Instantaneous Acceleration in 2D Video Lessons

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Problem: A bird flies in a vertical  xy-plane with a velocity vector given by  v = (2.4 − 1.6t 2)  î + 4.0t  ĵ, where  v is in m/s and t is in seconds. The positive  y-direction is vertically upward. At  t t= 0 the bird is at the origin.(a) Calculate the position vector of the bird as a function of time.(b) Calculate the acceleration vector of the bird as a function of time.(c) What is the bird's altitude (y-coordinate) as it flies over  x = 0 for the first time after  t = 0?

FREE Expert Solution

We are asked to find the position, acceleration, and a specific coordinate for a bird in flight, given its velocity as a 2D function of time and initial position.

Anytime we're given a position, velocity, or acceleration function and asked to find one or more of the others, we know it's a motion problem with calculus. A PVA diagram like the one below can help remind you of the relationships between the three functions:

PVddtdtA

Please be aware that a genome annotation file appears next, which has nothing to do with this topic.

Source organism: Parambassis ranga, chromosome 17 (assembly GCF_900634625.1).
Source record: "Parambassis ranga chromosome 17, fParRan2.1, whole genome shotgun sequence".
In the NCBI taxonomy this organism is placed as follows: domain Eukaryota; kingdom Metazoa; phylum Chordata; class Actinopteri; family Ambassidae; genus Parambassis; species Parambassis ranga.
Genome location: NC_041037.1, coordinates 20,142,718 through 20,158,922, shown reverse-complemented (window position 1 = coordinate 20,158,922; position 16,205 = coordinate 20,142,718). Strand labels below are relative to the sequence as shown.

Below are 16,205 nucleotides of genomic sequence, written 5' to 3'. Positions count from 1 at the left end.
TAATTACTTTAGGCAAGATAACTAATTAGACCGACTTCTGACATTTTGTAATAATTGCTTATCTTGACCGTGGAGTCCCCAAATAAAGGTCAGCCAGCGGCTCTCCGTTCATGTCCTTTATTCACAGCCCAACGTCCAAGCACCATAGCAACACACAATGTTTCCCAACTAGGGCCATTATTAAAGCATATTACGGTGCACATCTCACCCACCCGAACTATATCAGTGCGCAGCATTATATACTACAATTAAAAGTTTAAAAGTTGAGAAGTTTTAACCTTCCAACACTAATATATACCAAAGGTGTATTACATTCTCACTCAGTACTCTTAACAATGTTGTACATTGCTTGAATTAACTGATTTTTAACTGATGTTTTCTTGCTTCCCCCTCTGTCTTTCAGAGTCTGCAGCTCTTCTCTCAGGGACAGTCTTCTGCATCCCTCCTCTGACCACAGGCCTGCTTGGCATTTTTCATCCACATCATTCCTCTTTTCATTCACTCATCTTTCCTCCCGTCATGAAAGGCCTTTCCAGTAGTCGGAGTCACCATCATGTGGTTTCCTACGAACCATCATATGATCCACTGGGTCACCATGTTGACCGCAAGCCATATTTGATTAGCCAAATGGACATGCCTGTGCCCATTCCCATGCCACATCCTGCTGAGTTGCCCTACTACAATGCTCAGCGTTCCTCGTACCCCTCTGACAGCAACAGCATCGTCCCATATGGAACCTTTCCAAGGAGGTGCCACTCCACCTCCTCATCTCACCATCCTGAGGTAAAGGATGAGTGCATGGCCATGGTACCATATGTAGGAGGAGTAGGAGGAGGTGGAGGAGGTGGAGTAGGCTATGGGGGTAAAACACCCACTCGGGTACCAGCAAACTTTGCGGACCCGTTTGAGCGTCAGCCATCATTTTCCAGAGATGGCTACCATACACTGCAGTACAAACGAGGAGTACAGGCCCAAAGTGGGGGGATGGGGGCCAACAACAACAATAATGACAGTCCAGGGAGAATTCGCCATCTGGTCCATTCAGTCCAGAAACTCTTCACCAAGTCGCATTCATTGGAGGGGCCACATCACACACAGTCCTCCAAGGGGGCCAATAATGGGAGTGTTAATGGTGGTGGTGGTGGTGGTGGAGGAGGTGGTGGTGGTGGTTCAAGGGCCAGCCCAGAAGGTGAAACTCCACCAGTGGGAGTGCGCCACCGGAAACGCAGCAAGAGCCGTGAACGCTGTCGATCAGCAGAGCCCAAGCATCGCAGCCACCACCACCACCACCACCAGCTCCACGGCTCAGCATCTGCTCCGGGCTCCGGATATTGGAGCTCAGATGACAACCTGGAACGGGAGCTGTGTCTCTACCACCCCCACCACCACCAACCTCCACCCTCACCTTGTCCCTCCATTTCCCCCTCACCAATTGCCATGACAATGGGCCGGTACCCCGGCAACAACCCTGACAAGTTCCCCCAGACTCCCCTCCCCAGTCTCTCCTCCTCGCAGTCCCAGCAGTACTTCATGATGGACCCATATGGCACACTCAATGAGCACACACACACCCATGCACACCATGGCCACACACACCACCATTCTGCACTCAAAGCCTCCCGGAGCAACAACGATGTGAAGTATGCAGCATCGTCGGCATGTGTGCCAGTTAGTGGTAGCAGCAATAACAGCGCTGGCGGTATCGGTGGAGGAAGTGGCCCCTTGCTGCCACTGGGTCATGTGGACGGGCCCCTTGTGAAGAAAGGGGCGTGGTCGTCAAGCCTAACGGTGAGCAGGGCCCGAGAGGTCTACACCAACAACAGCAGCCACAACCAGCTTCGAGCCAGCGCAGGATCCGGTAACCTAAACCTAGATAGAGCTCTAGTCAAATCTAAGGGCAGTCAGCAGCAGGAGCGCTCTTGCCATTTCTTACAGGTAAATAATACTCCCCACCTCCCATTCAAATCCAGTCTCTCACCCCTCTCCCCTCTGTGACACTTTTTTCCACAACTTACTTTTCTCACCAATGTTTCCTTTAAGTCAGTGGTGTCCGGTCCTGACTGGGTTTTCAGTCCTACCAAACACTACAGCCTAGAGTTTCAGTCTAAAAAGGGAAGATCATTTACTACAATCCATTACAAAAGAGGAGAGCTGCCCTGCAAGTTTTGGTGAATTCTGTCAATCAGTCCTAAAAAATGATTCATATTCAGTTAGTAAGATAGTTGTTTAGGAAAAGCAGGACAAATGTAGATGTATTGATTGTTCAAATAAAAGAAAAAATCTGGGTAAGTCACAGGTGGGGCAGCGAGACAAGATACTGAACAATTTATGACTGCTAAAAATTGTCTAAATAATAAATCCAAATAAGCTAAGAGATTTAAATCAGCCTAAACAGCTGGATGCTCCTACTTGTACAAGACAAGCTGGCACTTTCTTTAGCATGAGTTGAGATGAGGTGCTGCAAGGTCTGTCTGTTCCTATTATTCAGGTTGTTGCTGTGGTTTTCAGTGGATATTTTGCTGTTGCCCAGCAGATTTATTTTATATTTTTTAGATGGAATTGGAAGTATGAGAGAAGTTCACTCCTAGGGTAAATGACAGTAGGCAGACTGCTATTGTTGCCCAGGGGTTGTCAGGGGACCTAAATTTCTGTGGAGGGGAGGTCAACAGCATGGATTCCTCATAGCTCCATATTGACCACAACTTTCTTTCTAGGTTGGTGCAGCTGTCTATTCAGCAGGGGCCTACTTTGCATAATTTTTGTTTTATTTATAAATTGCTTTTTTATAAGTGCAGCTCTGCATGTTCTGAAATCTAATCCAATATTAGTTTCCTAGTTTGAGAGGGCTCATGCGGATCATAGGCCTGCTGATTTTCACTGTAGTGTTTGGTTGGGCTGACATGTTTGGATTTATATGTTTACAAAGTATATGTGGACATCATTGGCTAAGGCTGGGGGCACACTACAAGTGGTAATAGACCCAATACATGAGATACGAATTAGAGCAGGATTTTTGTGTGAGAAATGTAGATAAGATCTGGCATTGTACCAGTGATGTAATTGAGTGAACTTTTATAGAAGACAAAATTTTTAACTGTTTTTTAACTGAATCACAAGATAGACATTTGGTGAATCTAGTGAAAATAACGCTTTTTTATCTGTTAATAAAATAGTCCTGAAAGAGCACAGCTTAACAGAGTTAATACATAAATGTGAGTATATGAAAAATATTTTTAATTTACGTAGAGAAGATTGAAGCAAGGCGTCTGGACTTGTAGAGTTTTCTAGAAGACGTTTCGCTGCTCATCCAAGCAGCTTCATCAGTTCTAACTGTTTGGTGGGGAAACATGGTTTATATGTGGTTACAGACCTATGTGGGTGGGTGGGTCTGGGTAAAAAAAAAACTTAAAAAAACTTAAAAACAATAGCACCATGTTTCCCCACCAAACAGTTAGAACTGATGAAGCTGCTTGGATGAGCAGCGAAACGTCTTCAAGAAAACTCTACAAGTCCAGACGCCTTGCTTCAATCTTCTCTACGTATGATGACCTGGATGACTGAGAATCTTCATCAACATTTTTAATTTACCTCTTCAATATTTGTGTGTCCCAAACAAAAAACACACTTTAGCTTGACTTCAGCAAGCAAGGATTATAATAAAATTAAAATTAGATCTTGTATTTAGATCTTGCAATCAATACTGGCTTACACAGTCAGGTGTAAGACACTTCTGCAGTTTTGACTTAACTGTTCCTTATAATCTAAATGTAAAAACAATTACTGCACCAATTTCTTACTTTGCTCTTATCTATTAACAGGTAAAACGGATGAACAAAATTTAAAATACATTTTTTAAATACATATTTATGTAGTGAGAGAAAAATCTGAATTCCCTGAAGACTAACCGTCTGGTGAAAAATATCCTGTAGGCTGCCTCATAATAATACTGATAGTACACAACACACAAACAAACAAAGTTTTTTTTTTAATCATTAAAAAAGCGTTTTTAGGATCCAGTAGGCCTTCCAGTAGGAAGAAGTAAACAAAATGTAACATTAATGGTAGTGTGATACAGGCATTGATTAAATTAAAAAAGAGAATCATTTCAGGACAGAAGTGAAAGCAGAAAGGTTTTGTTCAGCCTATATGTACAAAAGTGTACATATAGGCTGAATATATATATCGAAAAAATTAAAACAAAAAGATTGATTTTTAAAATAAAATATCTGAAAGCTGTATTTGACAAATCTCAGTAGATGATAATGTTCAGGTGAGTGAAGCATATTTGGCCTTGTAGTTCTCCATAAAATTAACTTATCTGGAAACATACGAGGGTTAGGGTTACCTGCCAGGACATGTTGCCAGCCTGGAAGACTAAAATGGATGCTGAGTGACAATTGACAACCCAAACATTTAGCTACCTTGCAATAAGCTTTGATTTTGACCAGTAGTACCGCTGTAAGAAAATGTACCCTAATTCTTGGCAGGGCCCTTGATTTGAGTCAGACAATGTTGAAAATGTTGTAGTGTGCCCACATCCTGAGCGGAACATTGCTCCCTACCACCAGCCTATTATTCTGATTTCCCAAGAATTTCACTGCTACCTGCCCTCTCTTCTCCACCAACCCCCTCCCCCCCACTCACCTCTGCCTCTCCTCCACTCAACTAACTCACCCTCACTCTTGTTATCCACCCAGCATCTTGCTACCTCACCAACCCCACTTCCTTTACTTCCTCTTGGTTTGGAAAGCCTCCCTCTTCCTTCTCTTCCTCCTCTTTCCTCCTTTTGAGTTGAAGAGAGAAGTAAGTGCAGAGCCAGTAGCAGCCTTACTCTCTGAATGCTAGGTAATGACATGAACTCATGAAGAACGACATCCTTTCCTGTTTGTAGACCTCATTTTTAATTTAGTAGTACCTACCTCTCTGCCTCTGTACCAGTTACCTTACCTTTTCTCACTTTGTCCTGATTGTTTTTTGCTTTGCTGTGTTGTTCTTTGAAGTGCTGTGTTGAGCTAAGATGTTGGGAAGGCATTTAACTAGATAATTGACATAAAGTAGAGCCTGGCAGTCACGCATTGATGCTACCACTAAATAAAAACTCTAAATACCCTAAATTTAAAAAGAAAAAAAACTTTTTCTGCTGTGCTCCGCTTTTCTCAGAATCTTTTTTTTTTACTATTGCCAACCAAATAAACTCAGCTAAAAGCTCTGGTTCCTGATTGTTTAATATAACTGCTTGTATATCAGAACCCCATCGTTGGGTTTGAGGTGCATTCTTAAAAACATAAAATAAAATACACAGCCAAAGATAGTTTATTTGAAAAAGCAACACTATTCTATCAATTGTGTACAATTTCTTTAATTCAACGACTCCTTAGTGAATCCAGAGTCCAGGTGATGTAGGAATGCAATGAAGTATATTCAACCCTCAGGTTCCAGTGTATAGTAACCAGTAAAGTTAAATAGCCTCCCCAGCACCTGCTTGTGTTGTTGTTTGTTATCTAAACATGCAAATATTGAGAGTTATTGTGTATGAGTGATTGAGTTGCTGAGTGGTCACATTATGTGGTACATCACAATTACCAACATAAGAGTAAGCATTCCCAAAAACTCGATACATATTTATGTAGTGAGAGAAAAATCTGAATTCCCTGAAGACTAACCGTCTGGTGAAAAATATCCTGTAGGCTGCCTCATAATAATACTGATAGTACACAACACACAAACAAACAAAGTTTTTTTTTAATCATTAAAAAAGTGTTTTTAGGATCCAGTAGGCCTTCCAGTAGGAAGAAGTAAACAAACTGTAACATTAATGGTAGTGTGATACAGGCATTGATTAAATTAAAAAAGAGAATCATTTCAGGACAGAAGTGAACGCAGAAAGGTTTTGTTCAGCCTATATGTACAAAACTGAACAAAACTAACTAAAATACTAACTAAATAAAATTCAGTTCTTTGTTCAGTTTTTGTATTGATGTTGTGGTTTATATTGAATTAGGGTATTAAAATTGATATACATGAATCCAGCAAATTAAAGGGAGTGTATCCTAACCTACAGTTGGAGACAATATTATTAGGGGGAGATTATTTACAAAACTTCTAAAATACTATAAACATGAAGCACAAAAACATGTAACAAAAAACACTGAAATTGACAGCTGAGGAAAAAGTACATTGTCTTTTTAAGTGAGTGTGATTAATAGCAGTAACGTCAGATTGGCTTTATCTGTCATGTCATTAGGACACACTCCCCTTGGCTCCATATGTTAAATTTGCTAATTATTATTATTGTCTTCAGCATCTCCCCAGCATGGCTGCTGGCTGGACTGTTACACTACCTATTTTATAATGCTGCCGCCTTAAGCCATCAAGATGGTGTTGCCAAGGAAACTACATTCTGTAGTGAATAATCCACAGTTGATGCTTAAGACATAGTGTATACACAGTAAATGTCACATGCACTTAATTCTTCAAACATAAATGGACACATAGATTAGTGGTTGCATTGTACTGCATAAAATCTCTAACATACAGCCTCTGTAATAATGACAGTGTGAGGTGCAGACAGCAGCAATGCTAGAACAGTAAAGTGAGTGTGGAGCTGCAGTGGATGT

To get from velocity to position, we integrate the velocity function. Make sure to add the initial position as a constant of integration!

r(t)=v(t) dt+r0

To get from velocity to acceleration, we take the derivative of the velocity function:

a(t)=dv(t)dt

We'll often use the power rule of integration and the power rule of derivation, which are:

xn dt=1n+1xn+1  (for example, x2dt=13x3

ddt(xn)=nxn-1  (for example, ddtx3=3x2)

Whenever you take the derivative or integral of a vector, make sure to do the operation on each component (î, ĵ, and k̂) separately—they're independent of each other and shouldn't get mixed up!

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Problem Details

A bird flies in a vertical  xy-plane with a velocity vector given by  v = (2.4 − 1.6t 2)   + 4.0t  , where  v is in m/s and t is in seconds. The positive  y-direction is vertically upward. At  t = 0 the bird is at the origin.
(a) Calculate the position vector of the bird as a function of time.
(b) Calculate the acceleration vector of the bird as a function of time.
(c) What is the bird's altitude (y-coordinate) as it flies over  x = 0 for the first time after  t = 0?

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Based on our data, we think this problem is relevant for Professor Mirones' class at MDC.